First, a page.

In late August, the Virtual Worlds Education Roundtable held a really interesting meeting in which we interviewed Tom Boellstroff and Celia Pearce, two of the authors of Ethnography and Virtual Worlds: A Handbook of Method.
I wanted to have a local audience attend, and most of them do not have avatars or did not see the need to sit in a virtual space to hear our speakers. With a laptop, a video adapter, and a big screen, I both hosted the local event and, as voice-to-text transcriber for the meeting, connected the virtual and physical audiences. I learned a few things:
- Promote and arrive early. I always do for such events, using campus e-mail, plus direct appeals to interested faculty, staff, and students. Then I get to the room half an hour before the event in SL begins. This mitigates the usual problems of connecting to SL, teleporting to the venue, and doing sound-checks.
- Second Life sound is lousy. To compensate, I had my camera location as my listening point, and I positioned the camera between our two speakers and moderator
- Focus is key. There was no need to show the crowd constantly. I focused the camera on the speakers, either from in front or just behind, and this avoided any raised eyebrows from avatars dressed like Hooters waitresses or body builders (such avatars were mostly non-academic visitors at the SL meeting)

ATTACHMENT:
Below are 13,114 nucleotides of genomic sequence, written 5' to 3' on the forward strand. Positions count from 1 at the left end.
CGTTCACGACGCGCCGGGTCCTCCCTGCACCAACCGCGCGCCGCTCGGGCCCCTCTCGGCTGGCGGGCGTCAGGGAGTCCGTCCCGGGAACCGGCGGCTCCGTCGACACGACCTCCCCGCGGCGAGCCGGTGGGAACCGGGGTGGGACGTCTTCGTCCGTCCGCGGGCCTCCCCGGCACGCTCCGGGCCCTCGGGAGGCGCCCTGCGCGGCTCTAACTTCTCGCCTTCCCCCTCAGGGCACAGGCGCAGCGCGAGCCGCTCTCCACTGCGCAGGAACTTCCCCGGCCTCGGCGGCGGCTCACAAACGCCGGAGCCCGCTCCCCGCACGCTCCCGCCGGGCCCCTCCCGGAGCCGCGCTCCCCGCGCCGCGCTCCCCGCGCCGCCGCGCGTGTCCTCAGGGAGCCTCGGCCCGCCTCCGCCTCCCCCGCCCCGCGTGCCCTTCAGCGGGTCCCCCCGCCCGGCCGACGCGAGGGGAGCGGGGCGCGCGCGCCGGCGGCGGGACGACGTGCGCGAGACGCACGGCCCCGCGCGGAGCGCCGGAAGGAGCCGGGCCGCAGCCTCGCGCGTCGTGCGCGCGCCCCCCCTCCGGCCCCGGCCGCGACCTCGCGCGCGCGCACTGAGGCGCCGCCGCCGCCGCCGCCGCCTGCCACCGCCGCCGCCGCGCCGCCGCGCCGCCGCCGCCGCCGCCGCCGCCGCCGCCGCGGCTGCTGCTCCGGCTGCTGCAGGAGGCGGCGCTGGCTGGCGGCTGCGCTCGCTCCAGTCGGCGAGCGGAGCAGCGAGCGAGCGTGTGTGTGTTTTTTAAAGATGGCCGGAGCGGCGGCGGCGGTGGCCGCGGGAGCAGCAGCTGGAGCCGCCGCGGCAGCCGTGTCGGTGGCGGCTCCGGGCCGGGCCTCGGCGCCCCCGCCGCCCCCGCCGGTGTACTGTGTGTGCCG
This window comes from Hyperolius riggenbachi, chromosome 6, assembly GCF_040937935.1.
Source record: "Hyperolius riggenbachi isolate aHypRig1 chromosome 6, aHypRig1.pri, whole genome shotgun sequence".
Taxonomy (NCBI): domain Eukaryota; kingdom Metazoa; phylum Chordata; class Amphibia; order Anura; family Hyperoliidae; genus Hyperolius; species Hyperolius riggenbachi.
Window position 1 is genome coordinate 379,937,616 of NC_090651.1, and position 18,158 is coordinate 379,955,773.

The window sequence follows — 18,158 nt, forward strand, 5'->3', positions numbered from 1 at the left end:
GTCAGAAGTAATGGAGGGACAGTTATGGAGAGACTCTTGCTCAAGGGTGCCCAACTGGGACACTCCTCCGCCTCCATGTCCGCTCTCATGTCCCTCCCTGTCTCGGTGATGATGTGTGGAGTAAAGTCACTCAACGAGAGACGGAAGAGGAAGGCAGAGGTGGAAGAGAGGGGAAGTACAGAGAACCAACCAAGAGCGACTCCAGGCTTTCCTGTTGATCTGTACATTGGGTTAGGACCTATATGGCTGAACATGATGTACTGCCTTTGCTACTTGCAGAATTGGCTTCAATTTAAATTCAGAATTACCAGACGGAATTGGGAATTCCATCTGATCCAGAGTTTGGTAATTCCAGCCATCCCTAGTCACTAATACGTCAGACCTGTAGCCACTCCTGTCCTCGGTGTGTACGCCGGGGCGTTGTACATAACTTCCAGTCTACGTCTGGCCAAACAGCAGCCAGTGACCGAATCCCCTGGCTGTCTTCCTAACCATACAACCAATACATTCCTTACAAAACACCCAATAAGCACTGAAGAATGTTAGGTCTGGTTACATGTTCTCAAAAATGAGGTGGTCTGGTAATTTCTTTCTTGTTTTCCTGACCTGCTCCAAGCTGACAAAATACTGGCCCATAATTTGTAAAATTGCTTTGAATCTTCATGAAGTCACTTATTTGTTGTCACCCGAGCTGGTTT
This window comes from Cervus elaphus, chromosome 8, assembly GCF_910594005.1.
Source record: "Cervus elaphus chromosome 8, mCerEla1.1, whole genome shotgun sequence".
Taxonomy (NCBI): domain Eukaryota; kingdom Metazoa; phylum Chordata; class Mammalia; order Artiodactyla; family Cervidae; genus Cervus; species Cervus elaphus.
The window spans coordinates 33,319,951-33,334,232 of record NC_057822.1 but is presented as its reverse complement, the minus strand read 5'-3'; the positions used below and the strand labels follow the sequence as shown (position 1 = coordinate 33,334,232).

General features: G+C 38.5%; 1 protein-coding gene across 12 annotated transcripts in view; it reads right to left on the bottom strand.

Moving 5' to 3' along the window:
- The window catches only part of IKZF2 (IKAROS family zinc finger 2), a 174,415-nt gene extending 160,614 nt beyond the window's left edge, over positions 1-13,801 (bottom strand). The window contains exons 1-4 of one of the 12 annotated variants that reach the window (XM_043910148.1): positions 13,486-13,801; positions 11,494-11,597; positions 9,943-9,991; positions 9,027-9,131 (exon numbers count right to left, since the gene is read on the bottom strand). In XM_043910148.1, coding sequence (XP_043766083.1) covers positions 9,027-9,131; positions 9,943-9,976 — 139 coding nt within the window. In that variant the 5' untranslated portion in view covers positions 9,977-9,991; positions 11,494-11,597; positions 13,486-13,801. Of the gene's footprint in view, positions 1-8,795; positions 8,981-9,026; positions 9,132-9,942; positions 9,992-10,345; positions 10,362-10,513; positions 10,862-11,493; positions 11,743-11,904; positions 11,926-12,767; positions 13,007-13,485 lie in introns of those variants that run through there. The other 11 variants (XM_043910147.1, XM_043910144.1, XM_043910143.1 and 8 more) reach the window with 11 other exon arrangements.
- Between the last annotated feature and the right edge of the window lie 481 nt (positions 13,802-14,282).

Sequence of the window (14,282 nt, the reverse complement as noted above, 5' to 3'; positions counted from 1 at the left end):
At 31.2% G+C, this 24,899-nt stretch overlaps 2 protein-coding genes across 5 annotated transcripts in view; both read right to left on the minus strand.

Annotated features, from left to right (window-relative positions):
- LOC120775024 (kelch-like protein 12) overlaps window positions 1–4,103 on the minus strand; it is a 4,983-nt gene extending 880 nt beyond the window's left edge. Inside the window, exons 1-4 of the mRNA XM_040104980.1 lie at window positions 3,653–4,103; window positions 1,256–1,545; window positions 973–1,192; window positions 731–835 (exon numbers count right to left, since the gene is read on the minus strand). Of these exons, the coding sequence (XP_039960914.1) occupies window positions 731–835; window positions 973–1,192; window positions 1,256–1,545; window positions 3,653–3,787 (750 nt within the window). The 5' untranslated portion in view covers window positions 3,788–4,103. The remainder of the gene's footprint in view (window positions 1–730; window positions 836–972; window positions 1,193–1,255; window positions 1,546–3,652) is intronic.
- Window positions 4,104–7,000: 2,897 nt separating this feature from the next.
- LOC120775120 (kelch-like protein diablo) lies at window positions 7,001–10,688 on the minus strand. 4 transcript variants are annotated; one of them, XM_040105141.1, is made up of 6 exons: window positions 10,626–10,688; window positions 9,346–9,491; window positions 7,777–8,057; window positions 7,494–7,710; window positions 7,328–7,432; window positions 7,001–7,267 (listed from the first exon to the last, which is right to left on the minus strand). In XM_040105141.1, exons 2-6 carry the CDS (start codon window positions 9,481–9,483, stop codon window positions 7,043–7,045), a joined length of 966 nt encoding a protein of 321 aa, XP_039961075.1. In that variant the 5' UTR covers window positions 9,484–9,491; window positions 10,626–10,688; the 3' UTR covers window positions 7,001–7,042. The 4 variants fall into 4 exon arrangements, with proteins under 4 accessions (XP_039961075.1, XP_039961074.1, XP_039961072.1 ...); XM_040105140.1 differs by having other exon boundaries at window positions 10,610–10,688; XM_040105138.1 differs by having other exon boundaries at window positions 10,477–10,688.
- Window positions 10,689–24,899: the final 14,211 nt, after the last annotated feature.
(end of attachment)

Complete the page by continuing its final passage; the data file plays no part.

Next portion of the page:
- Explain who, what, where. Some of my campus audience did not know the nature of the presenters' book or VWER. It took some quick task-shifting, but I was able to transcribe, provide side-notes orally, and share questions from our audience.
- Provide interaction! Even with my system lagging, I was able to convey a few questions from campus and get responses from the virtual venue. We followed VWER with some real-life chat about the potentials of virtual worlds.
- Be serious before, during, after. This is an academic audience. In my 2007 enthusiasm about SL, I wrecked a great chance to show good content to my audience of nearly 20 at a campus conference. What went wrong? Blathering about "the next Internet" and showing how easy it was to dance and change avatar appearance (to a Wynx Whiplash gorilla avatar, no less) was the stupidest thing I have done since my 21st birthday.